As the iPhone and iPad have amply demonstrated, much of Apple’s current hardware depends on accurate detection of direct touch inputs — a finger resting against a screen, or in the Mac’s case, on a trackpad. But as people come to rely on augmented reality for work and entertainment, they’ll need to interact with digital objects that aren’t equipped with physical touch sensors. Today, Apple has patented a key technique to detect touch using depth-mapping cameras and machine learning.

By patent standards, Apple’s depth-based touch detection system is fairly straightforward: External cameras work together in a live environment to create a three-dimensional depth map, measuring the distance of an object — say, a finger — from a touchable surface and then determining when the object touches that surface. Critically, the distance measurement is designed to be usable even when the cameras change position, relying in part on training from a machine learning model to discern touch inputs.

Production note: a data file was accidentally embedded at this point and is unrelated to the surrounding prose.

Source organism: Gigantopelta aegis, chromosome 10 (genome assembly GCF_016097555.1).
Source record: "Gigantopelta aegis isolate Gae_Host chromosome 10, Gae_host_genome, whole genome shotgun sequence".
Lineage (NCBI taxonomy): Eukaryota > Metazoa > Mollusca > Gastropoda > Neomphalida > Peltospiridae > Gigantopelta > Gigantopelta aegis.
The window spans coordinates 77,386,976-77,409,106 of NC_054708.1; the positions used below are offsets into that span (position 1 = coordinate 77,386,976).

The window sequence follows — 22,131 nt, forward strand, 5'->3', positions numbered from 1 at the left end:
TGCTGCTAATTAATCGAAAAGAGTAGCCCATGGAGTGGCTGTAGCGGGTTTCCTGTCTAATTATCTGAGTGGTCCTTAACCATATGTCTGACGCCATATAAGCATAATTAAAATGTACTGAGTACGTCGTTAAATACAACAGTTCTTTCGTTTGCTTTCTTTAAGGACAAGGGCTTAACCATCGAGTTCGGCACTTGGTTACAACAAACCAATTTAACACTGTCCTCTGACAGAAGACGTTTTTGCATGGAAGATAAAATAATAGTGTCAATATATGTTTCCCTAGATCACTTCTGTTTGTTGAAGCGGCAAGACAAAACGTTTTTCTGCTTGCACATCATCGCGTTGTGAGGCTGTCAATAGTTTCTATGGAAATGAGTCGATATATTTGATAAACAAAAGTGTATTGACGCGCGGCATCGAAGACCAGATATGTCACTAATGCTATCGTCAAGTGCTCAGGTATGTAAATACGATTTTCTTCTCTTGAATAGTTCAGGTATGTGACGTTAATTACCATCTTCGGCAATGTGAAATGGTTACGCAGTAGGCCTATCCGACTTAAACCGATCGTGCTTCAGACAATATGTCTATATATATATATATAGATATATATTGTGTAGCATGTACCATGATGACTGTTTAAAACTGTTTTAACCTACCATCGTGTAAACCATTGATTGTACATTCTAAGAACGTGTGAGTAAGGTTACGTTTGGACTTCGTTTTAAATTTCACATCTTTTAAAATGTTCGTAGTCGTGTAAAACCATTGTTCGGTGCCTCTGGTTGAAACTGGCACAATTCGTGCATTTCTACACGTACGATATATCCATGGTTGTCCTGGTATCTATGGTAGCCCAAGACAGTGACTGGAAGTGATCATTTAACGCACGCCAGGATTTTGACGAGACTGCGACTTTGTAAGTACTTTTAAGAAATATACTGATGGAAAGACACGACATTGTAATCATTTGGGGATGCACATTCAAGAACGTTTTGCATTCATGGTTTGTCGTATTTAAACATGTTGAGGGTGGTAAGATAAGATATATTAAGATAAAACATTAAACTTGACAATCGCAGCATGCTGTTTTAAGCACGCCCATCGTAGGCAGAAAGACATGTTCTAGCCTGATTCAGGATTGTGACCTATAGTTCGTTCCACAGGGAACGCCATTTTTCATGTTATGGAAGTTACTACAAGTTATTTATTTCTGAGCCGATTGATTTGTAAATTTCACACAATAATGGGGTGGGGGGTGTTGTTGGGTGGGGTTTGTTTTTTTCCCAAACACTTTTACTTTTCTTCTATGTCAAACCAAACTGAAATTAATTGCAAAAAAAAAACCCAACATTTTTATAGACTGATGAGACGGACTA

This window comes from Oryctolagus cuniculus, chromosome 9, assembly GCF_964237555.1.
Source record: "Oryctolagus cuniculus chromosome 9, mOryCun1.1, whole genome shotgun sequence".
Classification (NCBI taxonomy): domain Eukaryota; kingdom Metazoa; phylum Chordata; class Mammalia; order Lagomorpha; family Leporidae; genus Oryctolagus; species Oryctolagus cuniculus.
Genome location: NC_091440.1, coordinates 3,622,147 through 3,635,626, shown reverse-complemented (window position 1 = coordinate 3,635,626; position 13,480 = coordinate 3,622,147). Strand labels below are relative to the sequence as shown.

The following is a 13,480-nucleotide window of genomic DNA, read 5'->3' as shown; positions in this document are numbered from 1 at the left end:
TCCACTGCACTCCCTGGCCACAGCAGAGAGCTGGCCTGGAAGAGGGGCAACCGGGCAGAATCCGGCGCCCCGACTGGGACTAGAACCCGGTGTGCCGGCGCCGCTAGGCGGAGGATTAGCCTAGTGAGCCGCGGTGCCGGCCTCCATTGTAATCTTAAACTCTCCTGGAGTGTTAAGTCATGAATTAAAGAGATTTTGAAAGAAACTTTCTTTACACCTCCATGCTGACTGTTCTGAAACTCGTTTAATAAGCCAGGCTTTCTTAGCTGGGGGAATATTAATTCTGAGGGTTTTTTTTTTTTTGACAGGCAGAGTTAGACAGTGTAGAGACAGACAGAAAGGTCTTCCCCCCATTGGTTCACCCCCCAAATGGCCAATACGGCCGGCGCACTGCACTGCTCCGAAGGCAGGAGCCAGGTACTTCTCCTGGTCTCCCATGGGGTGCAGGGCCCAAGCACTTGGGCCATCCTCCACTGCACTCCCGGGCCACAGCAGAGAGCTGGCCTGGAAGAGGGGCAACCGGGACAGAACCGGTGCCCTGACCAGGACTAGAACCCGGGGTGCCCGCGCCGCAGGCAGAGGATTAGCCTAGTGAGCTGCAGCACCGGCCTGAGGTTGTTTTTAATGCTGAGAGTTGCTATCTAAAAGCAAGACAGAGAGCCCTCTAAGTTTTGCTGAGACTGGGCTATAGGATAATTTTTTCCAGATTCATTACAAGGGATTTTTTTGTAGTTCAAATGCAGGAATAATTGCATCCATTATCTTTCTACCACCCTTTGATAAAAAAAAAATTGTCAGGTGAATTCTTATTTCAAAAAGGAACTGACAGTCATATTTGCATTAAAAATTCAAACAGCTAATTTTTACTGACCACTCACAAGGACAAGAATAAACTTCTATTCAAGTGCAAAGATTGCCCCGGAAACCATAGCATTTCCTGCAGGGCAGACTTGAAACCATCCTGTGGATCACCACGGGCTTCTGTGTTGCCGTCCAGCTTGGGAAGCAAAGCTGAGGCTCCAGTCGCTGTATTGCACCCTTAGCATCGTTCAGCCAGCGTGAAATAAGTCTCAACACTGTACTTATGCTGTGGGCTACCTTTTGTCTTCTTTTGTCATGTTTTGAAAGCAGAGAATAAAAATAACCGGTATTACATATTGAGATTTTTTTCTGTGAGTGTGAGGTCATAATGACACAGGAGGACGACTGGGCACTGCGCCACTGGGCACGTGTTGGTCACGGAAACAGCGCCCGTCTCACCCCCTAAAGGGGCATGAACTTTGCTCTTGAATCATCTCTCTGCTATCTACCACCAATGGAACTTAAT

Illustrations of the technique show three external cameras working together to determine the relative position of a finger, a concept that might be somewhat familiar to users of Apple’s triple-camera iPhone 11 Pro models. Similar multi-camera arrays are expected to appear in future Apple devices, including new iPad Pros and dedicated AR glasses, enabling each to determine finger input simply by depth-mapping a scene and applying ML knowledge to judge the intent of changes in the finger’s position.

Armed with this technology, future AR glasses could eliminate the need for physical keyboards and trackpads, replacing them with digital versions only the user can see and properly interact with. They could also enable user interfaces to be anchored to other surfaces, such as walls, conceivably creating a secure elevator that could only be operated or brought to specific floors by AR buttons.

Apple was granted patent US10,572,072 today, based on technology invented by Sunnyvale-based Lejing Wang and Daniel Kurz. The patent was first filed at the end of September 2017 and — atypically for Apple — includes photos of actual testing of the technique. This indicates that the company’s AR and depth camera research isn’t merely theoretical. Apple CEO Tim Cook has suggested that AR will be a major business for the company going forward, and reports have offered various timetables for the release of dedicated Apple AR glasses.